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More About This Title Architectural Conservation in Europe and the Americas
“From such well-known and long-vexed sites as the Athenian Acropolis to more contemporary locales like the Space Age Modernist capital city of Brasília, the conflicting and not always neatly resolvable forces that bear upon preservation are addressed as clearly and thoughtfully as the general reader could hope for.”—New York Review of Books
“…an astonishing feat of research, compilation and synthesis.”—ContextThe book delivers the first major survey concerning the conservation of cultural heritage in both Europe and the Americas. Architectural Conservation in Europe and the Americas serves as a convenient resource for professionals, students, and anyone interested in the field. Following the acclaimed Time Honored, this book presents contemporary practice on a country-by-country and region-by-region basis, facilitating comparative analysis of similarities and differences. The book stresses solutions in architectural heritage protection and the contexts in which they were developed.
Emily G. Makaš is an Assistant Professor of Architectural History at the University of North Carolina at Charlotte. She has a PhD in the history of architecture and urbanism from Cornell University, a master's in historic preservation from Columbia University, and a bachelor's in history from the University of Tennessee. Her research focuses on the history of modern European cities, emphasizing the relationships between architecture, cities, heritage, memory, identity, and politics.
Being Modern: The Currency of Conservation (Frank Matero).
Part I. Europe.
Section 1. Western Europe.
Chapter 1: Italy.
Chapter 2: France.
Chapter 3: United Kingdom.
Chapter 4: Ireland.
Chapter 5: Spain and Portugal.
Chapter 6: Belgium, Luxembourg and the Netherlands.
Chapter 7: Switzerland and Liechtenstein.
Section 2. Northern Europe.
Chapter 8: Sweden.
Chapter 9: Finland.
Chapter 10: Norway.
Chapter 11: Denmark, Iceland and Greenland.
Chapter 12: The Baltic States.
Section 3. Central Europe.
Chapter 13: Germany.
Chapter 14: Austria.
Chapter 15: Hungary.
Chapter 16: Czech Republic and Solvakia.
Chapter 17: Poland.
Section 4. Eastern Europe and the Caucasus.
Chapter 18: Russia.
Chapter 19: Ukraine, Moldova and Belarus.
Chapter 20: The Caucasus.
Section 5. Southeastern Europe.
Chapter 21: Greece.
Chapter 22: Turkey.
Chapter 23: Cyprus and Malta.
Chapter 24: The Former Yugoslavia.
Chapter 25: Albania.
Chapter 26: Bulgaria.
Chapter 27: Romania.
Part II. The Americas.
Section 6. North America.
Chapter 28: The United States.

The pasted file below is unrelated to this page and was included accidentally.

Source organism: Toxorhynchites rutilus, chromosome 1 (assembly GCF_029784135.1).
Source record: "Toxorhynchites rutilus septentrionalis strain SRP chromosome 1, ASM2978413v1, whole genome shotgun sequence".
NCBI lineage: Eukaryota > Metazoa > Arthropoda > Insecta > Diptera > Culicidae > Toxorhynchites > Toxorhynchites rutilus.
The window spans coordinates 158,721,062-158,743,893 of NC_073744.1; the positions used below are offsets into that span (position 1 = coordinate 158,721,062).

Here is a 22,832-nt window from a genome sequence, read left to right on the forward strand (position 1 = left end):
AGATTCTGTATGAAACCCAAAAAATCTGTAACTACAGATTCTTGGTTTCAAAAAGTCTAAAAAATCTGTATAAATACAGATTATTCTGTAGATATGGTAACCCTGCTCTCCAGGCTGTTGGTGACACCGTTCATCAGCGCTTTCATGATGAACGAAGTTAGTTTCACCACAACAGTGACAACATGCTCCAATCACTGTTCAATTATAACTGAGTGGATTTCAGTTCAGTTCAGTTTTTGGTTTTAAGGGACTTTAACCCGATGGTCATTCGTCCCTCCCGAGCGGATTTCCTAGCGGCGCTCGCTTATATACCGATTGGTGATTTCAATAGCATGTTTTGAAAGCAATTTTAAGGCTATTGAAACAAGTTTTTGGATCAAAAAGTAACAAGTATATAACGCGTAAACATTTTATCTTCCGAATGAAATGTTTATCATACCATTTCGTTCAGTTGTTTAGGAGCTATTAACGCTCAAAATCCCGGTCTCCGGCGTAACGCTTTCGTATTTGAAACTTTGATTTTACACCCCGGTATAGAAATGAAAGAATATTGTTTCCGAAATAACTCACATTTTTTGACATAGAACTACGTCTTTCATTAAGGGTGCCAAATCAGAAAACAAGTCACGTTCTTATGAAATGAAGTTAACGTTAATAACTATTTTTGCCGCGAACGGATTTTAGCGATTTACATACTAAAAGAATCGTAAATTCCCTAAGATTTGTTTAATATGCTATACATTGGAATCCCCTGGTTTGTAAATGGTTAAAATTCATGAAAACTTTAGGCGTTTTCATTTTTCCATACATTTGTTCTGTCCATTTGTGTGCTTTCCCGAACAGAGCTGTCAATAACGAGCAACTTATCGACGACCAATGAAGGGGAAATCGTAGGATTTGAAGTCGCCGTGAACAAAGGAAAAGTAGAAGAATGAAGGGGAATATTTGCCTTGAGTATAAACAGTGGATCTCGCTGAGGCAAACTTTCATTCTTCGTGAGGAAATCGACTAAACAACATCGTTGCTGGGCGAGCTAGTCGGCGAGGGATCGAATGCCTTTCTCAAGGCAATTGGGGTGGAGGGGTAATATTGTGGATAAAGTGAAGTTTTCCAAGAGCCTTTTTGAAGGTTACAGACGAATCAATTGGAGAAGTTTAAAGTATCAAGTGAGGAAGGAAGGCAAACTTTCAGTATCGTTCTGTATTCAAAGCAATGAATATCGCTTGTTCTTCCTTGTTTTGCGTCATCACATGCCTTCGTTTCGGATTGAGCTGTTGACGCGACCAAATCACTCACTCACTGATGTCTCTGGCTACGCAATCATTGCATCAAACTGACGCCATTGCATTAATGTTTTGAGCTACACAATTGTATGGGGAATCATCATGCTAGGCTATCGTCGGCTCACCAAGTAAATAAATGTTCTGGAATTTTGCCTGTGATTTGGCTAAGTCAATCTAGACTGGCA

Chapter 29: Canada.
Section 7. Mexico, The Caribbean and Central America.
Chapter 30: Mexico.
Chapter 31: The Caribbean.
Chapter 32: Central America.
Section 8. South America.
Chapter 33: The Non-Iberian Coast.
Chapter 34: Brazil.
Chapter 35: The Andean Countries.
Chapter 36: The Southern Cone.
Further Reading on Architectural Conservation by Region.
"This is a great textbook for students of international architectural conservation, as it boldly seeks to describe the historical and theoretical roots of heritage conservation, the current organizational structure and key elements of practice on a continental, regional and then national basis."—Journal of Architectural Conservation
“…in this book we have our first effort at a genuinely objective assessment and coherent international perception of the accomplishments of individual nations."—Marek Baranski in Conservation News – Journal of the Association of Monument Conservators, (Warsaw)
“Aimed at the professional and probably most helpful to architects tackling conservation problems, it is both approachable and encyclopaedic in its coverage of architectural conservation theory and best of all is interesting to read.” —Margaret Heathcote in Historic Environment, Volume 22, Number 3
“An astonishing feat of research, compilation and synthesis.” —Architectural Research Centers Consortium
"Much to consider here, and the authors, experts in their disciplines and capable writers of clear, solid prose, guide us unfailingly through the issues and the regions."—Museum
"After having analyzed the varied situations and with knowledge of the different conservation methods undertaken regionally, [this book] shows merit in its highlighting specific laws and regulations and restoration projects in the context of their particular cultural values."—Helvelius (Italy)
"Abundantly supplied with references and bibliographic sources, the book is a convenient resource for any design, planning, preservation, or policy professional involve in conservation, restoration, rehabilitation, or preservation, which at some point can mean any of us."—Stanley Stark, FAIA for Oculus, Winter 2011.
“…the authors, experts in their disciplines and capable writers of clear, solid prose, guide us unfailingly through the issues and the regions.”—MUSEUM, the magazine of the American Association of Museums
“This is a great textbook for students of international architectural conservation, as it boldly seeks to describe the historical and theoretical roots of heritage conservation, the current organizational structure and key elements of practice on a continental, regional and then national basis, starting with Europe (from Ireland to Azerbaijan and including Iceland and Greenland) and ending across the Atlantic (from Canada to Chile including the Caribbean). Endnotes abound.”—Journal of Architectural Conservation, (British)
“An astonishing feat of research, compilation and synthesis. The book delivers the first major survey concerning the conservation of cultural heritage in both Europe and the Americas. Architectural Conservation in Europe and the Americas serves as a convenient resource for professionals, students, and anyone interested in the field.”—Architectural Research Centers Consortium (ARCC)